Picture of gates found via Google: http://goo.gl/PTF18m
Son of God. If you haven’t already heard about it, it’s a movie released just last week about the events of Jesus’s life, from the beginning of his ministry until his resurrection. The movie was produced by Mark Burnett and Roma Downey, producers of the hit TV series The Bible on the History channel last year. There’s a lot of controversy going on about whether or not Christians should watch this movie and about whether or not it accurately depicts Jesus’s life and ministry; after watching it myself, I wanted to weigh in with my opinions. Note: if you haven’t already seen the movie, I’ve embedded a trailer at the bottom of this post.
To put it simply: I really enjoyed the movie and would definitely recommend it to anyone. I thought the producers managed to keep the message of the Gospel very clear while at the same time bringing scenes we’ve been reading for years “to life,” given the bounds of creative/artistic license. There were certainly things they added, changed, or moved around, as compared to a word-for-word transcription of the Bible, but overall, it flowed well together and presented a story definitely worth watching, leading to encouragement and edification. Here are some of the main pros and cons of the movie as I saw them; I won’t bother putting a SPOILER warning, considering…you already know the story (I hope!).
Mary Magdalene. In this movie, Mary Magdalene traveled everywhere with Jesus and his disciples. Now, according to Luke 8:3-1, there were a couple of women who accompanied Jesus on his travels, such as Mary Magdalene, Joanna, and Susanna; however, in the movie, we only see Mary, and she goes everywhere with Jesus and the disciples. Just one female traveling with 13 guys, staying the nights with them, and everything. Of course, it’s not like the producers added romance between her and Jesus or anything (they didn’t), but her inclusion felt a bit forced, as if they only put her there so the movie would appeal to a female audience. She had a good role and lines, but I don’t know how absolutely necessary she was.
Jesus’s “Revelations.” At occasional points in the movie, Jesus would suddenly pause and open his eyes wide, and we’d see images of the future flash in his vision. It was presented in such a way as to suggest that Jesus did not actually know what was going to happen to him, and was periodically receiving “future flashes” from God. However, Jesus is God, and I’m sure he already knew the future. He didn’t need the sudden flashes, as the movie portrayed.
Edited Verses. Throughout the course of the movie, some lines of Scripture were slightly edited, given to different characters to speak, or put in different situations than they were originally written. For the most part, it worked fine; in order to quote every word of Jesus in exactly the right scenario, the movie would have been at least 4 or 5 hours long. However, there was one noticeable change that I really didn’t like: in the scene of the woman caught in adultery, Jesus picked up a rock and prepared to throw it at her, then turned and said to the Pharisees, “I will give my stone to the first person who can tell me that they’ve never sinned.” Compare this to what he actually said in John 8:7 – “He who is without sin among you, let him be the first to throw a stone at her.” In addition, Scripture never indicates that Jesus picked up a rock to throw at her at all. Another questionable scene was during the Last Supper, when Jesus broke the bread and passed around the wine during the first Communion. Unfortunately, I can’t remember exactly what he said, but it was a very watered-down version of Scripture. Apart from these and a few other scenes, however, the movie stayed relatively true to the words of the Bible and still managed to impart the Bible’s messages and meanings.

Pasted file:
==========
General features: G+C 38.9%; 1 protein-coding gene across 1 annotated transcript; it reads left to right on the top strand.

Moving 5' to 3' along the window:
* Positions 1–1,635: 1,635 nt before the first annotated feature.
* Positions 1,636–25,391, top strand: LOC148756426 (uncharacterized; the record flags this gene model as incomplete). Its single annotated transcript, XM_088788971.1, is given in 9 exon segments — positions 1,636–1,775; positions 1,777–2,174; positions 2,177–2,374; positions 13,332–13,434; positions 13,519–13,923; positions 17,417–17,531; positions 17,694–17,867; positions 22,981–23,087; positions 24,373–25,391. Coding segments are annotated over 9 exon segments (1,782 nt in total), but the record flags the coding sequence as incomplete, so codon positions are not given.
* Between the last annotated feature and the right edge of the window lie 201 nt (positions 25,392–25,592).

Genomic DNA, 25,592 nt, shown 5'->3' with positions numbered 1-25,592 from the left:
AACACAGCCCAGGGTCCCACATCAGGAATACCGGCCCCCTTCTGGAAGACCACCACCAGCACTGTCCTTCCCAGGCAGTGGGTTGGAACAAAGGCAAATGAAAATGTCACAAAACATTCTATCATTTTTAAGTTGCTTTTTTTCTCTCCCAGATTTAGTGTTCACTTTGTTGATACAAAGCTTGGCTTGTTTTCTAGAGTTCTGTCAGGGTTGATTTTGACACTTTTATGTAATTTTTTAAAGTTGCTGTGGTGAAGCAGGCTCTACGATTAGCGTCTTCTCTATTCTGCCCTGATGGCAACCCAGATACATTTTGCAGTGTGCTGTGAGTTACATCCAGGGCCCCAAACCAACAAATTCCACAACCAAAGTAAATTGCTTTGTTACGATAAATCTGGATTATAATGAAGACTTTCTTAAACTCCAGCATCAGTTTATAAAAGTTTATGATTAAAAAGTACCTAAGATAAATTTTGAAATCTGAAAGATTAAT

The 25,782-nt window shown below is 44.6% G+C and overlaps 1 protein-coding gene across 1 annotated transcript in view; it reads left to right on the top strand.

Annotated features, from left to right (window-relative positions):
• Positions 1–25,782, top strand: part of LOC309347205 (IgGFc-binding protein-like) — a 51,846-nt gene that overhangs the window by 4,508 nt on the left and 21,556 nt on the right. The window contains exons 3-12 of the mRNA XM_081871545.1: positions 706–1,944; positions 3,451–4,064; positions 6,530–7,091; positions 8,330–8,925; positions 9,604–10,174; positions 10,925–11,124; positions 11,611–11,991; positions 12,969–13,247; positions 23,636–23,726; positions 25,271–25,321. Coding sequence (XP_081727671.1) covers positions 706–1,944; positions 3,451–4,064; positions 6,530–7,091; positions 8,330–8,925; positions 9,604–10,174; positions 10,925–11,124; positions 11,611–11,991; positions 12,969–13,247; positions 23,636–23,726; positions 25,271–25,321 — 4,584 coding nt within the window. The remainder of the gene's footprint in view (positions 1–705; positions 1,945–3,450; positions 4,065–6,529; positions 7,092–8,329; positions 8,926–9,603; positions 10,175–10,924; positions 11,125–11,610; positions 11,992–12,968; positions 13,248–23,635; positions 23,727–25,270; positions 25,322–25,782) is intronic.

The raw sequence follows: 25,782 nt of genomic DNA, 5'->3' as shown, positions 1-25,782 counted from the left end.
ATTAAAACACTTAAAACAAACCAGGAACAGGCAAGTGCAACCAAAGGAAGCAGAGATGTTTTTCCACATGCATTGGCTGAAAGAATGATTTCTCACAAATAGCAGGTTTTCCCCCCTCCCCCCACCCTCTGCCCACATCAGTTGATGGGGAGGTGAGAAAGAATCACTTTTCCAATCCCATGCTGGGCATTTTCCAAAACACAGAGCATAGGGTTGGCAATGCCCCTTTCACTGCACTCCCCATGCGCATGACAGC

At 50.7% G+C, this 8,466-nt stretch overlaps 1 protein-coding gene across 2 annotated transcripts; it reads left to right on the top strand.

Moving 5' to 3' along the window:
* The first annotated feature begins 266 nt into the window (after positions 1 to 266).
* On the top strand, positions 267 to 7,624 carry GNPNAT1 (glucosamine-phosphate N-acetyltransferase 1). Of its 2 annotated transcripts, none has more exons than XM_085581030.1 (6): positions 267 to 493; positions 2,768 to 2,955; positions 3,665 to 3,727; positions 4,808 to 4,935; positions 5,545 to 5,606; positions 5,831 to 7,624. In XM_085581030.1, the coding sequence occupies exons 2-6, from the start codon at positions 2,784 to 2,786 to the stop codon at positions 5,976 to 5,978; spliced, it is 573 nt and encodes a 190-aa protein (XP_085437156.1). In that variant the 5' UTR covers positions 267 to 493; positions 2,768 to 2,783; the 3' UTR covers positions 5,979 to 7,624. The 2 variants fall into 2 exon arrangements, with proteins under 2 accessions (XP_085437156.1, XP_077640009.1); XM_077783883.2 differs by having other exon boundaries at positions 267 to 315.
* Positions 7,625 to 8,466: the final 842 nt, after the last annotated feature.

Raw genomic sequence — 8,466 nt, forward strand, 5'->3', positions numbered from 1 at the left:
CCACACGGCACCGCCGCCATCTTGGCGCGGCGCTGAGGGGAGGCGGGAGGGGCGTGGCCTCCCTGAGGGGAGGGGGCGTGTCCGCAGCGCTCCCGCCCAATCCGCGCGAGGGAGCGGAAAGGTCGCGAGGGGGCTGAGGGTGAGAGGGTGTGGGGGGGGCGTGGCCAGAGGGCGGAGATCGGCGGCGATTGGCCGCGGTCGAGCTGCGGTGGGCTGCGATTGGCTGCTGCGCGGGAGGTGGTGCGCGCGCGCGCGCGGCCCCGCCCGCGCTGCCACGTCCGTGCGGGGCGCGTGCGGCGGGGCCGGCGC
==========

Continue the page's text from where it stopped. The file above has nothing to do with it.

Pilate vs. Caiaphas. In John 11:47-53, the Bible tells us how the Pharisees, led by the High Priest Caiaphas, wanted to kill Jesus because if the Jews rallied under Jesus, the Romans would come and destroy them all. The movie took this and made it one of the main elements of the plot: throughout the movie, we see a conflict between Pontius Pilate and the Pharisees. Pilate is very violent toward the Jews who are thinking about rebelling, and at one point brutally kills dozens of Jews protesting against Roman rule (not explicitly mentioned in Scripture, but certainly possible in those times). The Pharisees are terrified when they realize that thousands of Jews are following Jesus because they realize that if things start going south, Caesar will send his troops and completely destroy the temple and Jerusalem. Therefore, they constantly try to stop Jesus, whether through trick questions (“Should we pay taxes to Caesar?”) or through thinly-veiled threats. It’s not only out of fear for the destruction of the temple that they oppose Jesus, however; it is clear that they are also jealous and frightened of him, and use the potential uprising as their “cover story” in their opposition of him. Even though not all of this was spelled out in Scripture, I believe it is quite plausible, and it worked well in the movie.